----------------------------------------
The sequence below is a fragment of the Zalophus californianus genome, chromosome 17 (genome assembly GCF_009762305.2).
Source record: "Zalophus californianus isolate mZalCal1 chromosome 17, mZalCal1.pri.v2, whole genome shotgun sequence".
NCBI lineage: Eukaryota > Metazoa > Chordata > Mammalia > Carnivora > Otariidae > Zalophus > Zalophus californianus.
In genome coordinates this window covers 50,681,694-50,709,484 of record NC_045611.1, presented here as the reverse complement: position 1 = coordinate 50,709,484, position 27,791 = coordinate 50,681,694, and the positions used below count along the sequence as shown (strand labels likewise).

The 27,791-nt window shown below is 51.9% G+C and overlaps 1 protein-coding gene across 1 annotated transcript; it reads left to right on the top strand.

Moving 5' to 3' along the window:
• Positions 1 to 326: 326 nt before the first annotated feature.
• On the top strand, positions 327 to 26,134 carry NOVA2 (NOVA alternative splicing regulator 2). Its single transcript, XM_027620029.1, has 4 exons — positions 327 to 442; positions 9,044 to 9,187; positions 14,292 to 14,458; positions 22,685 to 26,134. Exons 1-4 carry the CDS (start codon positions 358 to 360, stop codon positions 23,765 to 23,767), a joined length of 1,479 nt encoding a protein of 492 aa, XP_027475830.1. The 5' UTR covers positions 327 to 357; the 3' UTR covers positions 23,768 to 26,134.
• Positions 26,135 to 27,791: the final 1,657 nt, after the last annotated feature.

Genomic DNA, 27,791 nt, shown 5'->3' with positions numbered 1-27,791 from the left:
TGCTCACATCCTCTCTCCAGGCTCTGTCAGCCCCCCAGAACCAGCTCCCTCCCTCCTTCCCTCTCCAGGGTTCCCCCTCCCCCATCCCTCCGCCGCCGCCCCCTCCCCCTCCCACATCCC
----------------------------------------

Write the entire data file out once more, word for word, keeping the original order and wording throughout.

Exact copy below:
The sequence below is a fragment of the Zalophus californianus genome, chromosome 17 (genome assembly GCF_009762305.2).
Source record: "Zalophus californianus isolate mZalCal1 chromosome 17, mZalCal1.pri.v2, whole genome shotgun sequence".
NCBI lineage: Eukaryota > Metazoa > Chordata > Mammalia > Carnivora > Otariidae > Zalophus > Zalophus californianus.
In genome coordinates this window covers 50,681,694-50,709,484 of record NC_045611.1, presented here as the reverse complement: position 1 = coordinate 50,709,484, position 27,791 = coordinate 50,681,694, and the positions used below count along the sequence as shown (strand labels likewise).

The 27,791-nt window shown below is 51.9% G+C and overlaps 1 protein-coding gene across 1 annotated transcript; it reads left to right on the top strand.

Moving 5' to 3' along the window:
• Positions 1 to 326: 326 nt before the first annotated feature.
• On the top strand, positions 327 to 26,134 carry NOVA2 (NOVA alternative splicing regulator 2). Its single transcript, XM_027620029.1, has 4 exons — positions 327 to 442; positions 9,044 to 9,187; positions 14,292 to 14,458; positions 22,685 to 26,134. Exons 1-4 carry the CDS (start codon positions 358 to 360, stop codon positions 23,765 to 23,767), a joined length of 1,479 nt encoding a protein of 492 aa, XP_027475830.1. The 5' UTR covers positions 327 to 357; the 3' UTR covers positions 23,768 to 26,134.
• Positions 26,135 to 27,791: the final 1,657 nt, after the last annotated feature.

Genomic DNA, 27,791 nt, shown 5'->3' with positions numbered 1-27,791 from the left:
TGCTCACATCCTCTCTCCAGGCTCTGTCAGCCCCCCAGAACCAGCTCCCTCCCTCCTTCCCTCTCCAGGGTTCCCCCTCCCCCATCCCTCCGCCGCCGCCCCCTCCCCCTCCCACATCCC